Over the last few months, I have been asked about how the Project & Portfolio Management (PPM) industry has and will continue to change for articles and pieces by Axelos, the APM, and more, and one of the themes that have surfaced from these pieces is focused heavily on how organisations work with their people. 

Research published since March 2020 has highlighted some key trends that practitioners should take into account when considering the future of PPM in our organisations. 

  1. People are (on the whole) enjoying their home working and the flexibility that comes with that. Research by Wrike suggested that 75% of respondents believe that since working from home their mental well-being and work-life balance has improved. 
  2. People are (overall) more productive whilst working from home as there are fewer distractions to contend with, albeit some still struggle with the over-connectivity across multiple platforms. Again, research from Wrike demonstrated that the average time talking to colleagues about non-work-related topics has reduced from 66 to just 9 minutes. 
  3. The rate of requests for information is growing with a lot of the monthly KPIs changing to weekly or even daily. Research from McKinsey shows that COVID-19 and working from home is driving increased frequency in items relating to (…sic) defunding and prioritising initiatives, reallocating capital expenditure, and reallocation of people, all of which requires project data to be provided more often enabling the organisation to make decisions quickly. 
  4. People have more time to develop since working from home, demonstrated by the uptake in learning courses up by 200% according to WeForum.org. Workers are dedicating their non-travel time to enabling their own development, either personal or professional. 

The PMO Perspective 

For Leaders of PMOs (and other departments) the virtual working phenomenon has brought with it several challenges alongside some of the positives identified above. 

  1. Although workers are happy to have a more flexible work schedule, it can prove problematic for Leaders as their teams are working (more but) inconsistent hours. This has highlighted the importance of trust in teams that in many organisations was missing, with many reporting that their colleagues communicate and work much better since working from home as long as people check calendars and respect different circumstances from their own.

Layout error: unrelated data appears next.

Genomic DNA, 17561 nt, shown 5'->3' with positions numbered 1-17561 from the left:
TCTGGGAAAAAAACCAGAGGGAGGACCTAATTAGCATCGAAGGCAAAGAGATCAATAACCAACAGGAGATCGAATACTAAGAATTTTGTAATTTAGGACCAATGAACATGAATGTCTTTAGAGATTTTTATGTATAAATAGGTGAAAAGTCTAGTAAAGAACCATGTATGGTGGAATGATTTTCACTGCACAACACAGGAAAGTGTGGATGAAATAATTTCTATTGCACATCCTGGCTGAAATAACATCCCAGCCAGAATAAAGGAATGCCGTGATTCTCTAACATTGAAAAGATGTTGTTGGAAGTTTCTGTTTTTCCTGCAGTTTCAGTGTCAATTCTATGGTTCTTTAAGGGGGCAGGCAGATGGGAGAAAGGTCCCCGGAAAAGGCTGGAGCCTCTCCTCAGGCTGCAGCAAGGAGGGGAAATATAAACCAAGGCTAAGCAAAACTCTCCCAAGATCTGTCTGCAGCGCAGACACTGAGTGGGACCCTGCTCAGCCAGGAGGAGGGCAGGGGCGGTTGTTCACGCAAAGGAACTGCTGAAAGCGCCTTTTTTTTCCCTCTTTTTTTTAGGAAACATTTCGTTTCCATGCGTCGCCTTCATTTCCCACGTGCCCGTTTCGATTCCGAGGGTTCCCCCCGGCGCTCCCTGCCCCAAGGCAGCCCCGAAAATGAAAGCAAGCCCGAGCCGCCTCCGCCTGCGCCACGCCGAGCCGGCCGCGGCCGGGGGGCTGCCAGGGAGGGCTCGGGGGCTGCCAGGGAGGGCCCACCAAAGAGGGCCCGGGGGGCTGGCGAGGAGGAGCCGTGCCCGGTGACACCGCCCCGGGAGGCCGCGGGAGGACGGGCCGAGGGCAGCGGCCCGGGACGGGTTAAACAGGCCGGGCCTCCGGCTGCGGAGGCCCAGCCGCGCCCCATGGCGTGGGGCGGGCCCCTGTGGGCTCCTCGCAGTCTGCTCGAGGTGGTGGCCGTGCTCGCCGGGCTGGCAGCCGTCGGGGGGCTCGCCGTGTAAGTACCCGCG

2. Whilst people are overall more productive it is important that Leaders do not assume that just because people are working from home, they are having enriching and fulfilling conversations all the time. It is therefore important to set time for the team to ‘let off some steam’ regularly. Events such as lunchtime mad half hours and Friday afternoon fun can ensure that people are communicating in a non-work-related capacity but also encouraging the culture of the organisation to stay strong. 
  3. Although PMOs have seen many projects held over the last few months, the increased requests for information have caused many teams to fundamentally change their service catalogue to respond to the needs of Leaders who cannot simply walk across the office and ask for an update. It is important to enable your team with technology so that they can focus on important work such as supporting people with new ways of working due to the virtual economy or supporting governance and assurance activities that are proving difficult for some companies. 
  4. Being mindful that PMO team members are taking the time to upskill themselves means that there is a possibility for improvement activities to begin that maybe were out of reach in the past. Take the time to review your PMO Service Catalogue and refine it based on your organisational reality, your needs, and new skills your team may have.  

The COVID-19 pandemic has caused chaos in many organisations, but it has also put more focus than we have had for a long time on people: 

  • Trusting them to manage their day and workload 
  • Encouraging them to learn and develop 
  • Empathising with their circumstances 
  • Treating people like adults 

PMOs are integrators so this is a perfect time to take a look at our people (as well as ways of working) and ensure that working from home is evolving our incumbent culture to be one of support, gratefulness, and positivity in teams. 

Further reading